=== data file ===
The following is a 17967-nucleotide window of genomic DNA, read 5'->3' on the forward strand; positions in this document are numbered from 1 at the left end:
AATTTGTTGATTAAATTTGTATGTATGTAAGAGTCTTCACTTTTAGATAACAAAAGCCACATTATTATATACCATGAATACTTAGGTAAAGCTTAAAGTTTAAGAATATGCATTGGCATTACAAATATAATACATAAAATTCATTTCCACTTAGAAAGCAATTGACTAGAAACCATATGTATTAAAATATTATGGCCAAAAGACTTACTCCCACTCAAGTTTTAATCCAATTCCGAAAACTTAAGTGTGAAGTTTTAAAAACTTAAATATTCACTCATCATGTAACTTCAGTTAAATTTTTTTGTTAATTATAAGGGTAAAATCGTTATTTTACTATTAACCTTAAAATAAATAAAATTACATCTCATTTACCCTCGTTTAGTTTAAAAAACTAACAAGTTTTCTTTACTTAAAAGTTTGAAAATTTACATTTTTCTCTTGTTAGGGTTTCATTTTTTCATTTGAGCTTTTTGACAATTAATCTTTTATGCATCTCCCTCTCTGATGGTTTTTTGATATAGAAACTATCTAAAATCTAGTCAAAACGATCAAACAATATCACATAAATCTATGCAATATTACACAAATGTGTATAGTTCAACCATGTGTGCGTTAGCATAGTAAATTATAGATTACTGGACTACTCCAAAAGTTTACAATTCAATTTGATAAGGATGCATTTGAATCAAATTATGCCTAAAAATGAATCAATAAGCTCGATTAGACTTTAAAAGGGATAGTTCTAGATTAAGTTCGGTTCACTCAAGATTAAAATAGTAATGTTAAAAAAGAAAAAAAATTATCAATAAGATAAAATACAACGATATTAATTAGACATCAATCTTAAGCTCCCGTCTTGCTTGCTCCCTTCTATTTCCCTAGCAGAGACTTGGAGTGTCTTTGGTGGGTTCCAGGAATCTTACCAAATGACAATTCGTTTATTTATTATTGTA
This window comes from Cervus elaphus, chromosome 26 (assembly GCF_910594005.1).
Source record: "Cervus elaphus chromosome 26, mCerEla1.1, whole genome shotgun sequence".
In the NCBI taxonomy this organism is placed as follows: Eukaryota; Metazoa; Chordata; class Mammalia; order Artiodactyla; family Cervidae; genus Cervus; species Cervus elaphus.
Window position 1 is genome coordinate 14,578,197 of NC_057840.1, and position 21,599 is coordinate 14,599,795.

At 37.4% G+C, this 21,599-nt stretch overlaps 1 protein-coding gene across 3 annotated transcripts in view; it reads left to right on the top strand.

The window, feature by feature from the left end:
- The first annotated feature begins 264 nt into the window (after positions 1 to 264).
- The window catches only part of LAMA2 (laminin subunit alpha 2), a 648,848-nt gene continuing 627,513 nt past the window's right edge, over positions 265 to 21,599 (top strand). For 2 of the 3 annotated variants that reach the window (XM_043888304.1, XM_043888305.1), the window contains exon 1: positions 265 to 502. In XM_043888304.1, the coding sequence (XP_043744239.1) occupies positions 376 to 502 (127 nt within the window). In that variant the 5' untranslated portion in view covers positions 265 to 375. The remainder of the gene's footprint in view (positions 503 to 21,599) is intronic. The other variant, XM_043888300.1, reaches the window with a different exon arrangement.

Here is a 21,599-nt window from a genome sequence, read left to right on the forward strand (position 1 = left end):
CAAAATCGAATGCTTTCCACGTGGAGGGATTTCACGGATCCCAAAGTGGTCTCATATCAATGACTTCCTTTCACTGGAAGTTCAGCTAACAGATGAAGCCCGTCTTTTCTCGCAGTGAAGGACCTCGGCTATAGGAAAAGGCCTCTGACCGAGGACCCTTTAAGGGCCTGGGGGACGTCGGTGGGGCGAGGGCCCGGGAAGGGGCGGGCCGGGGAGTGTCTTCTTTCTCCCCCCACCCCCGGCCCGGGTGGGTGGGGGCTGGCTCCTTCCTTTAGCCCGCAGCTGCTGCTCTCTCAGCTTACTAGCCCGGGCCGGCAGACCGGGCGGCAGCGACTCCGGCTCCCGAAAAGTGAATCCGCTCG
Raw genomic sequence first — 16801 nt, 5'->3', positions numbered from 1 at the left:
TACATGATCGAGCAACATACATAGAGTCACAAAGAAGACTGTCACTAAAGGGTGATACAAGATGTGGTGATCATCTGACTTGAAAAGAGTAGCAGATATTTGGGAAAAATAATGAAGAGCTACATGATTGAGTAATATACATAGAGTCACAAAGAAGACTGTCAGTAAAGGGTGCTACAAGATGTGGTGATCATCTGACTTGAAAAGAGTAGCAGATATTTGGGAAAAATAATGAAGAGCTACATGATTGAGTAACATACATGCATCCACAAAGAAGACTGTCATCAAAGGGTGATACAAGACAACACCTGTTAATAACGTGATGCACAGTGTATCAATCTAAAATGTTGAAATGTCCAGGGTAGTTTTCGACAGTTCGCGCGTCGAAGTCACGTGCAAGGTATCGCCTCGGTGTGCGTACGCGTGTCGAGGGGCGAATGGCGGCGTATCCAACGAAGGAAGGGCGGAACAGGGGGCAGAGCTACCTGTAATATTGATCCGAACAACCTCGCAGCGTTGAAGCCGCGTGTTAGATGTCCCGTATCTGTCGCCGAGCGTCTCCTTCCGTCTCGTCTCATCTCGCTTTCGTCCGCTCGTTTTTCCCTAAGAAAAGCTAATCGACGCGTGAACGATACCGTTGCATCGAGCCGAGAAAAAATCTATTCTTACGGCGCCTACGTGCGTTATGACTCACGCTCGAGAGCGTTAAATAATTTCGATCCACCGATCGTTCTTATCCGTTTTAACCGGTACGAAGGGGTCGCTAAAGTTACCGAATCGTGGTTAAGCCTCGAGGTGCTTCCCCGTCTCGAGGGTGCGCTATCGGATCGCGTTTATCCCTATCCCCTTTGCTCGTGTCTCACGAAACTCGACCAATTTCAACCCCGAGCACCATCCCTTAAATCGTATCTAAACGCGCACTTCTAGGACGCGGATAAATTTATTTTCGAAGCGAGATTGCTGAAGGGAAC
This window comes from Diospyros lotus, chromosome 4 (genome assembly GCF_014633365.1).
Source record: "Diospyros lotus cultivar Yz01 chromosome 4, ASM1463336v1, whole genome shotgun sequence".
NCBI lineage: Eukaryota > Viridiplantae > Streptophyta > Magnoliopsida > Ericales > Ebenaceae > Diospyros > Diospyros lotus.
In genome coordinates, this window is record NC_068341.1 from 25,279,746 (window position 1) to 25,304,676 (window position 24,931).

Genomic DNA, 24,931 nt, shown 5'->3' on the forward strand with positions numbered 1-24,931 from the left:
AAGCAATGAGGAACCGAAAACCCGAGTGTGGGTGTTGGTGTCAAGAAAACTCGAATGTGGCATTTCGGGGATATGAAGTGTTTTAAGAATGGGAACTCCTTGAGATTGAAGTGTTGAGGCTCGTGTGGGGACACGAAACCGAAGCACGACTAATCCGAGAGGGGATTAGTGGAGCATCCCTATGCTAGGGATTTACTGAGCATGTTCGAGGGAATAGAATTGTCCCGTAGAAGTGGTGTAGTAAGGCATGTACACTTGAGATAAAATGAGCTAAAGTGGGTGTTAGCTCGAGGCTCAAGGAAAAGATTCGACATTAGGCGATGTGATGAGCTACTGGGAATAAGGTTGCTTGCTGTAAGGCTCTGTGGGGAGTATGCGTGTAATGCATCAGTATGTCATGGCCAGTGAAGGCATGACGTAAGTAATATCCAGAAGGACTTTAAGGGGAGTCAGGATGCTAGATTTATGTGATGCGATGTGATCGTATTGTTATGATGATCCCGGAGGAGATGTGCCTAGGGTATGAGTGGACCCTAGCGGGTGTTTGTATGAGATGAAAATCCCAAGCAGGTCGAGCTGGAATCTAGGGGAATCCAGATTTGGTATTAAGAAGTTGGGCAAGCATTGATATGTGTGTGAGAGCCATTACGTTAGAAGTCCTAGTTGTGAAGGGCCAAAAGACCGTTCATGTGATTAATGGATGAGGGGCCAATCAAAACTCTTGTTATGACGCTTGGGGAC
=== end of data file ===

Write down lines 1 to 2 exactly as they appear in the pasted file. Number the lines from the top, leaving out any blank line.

The following is a 17967-nucleotide window of genomic DNA, read 5'->3' on the forward strand; positions in this document are numbered from 1 at the left end:
AATTTGTTGATTAAATTTGTATGTATGTAAGAGTCTTCACTTTTAGATAACAAAAGCCACATTATTATATACCATGAATACTTAGGTAAAGCTTAAAGTTTAAGAATATGCATTGGCATTACAAATATAATACATAAAATTCATTTCCACTTAGAAAGCAATTGACTAGAAACCATATGTATTAAAATATTATGGCCAAAAGACTTACTCCCACTCAAGTTTTAATCCAATTCCGAAAACTTAAGTGTGAAGTTTTAAAAACTTAAATATTCACTCATCATGTAACTTCAGTTAAATTTTTTTGTTAATTATAAGGGTAAAATCGTTATTTTACTATTAACCTTAAAATAAATAAAATTACATCTCATTTACCCTCGTTTAGTTTAAAAAACTAACAAGTTTTCTTTACTTAAAAGTTTGAAAATTTACATTTTTCTCTTGTTAGGGTTTCATTTTTTCATTTGAGCTTTTTGACAATTAATCTTTTATGCATCTCCCTCTCTGATGGTTTTTTGATATAGAAACTATCTAAAATCTAGTCAAAACGATCAAACAATATCACATAAATCTATGCAATATTACACAAATGTGTATAGTTCAACCATGTGTGCGTTAGCATAGTAAATTATAGATTACTGGACTACTCCAAAAGTTTACAATTCAATTTGATAAGGATGCATTTGAATCAAATTATGCCTAAAAATGAATCAATAAGCTCGATTAGACTTTAAAAGGGATAGTTCTAGATTAAGTTCGGTTCACTCAAGATTAAAATAGTAATGTTAAAAAAGAAAAAAAATTATCAATAAGATAAAATACAACGATATTAATTAGACATCAATCTTAAGCTCCCGTCTTGCTTGCTCCCTTCTATTTCCCTAGCAGAGACTTGGAGTGTCTTTGGTGGGTTCCAGGAATCTTACCAAATGACAATTCGTTTATTTATTATTGTA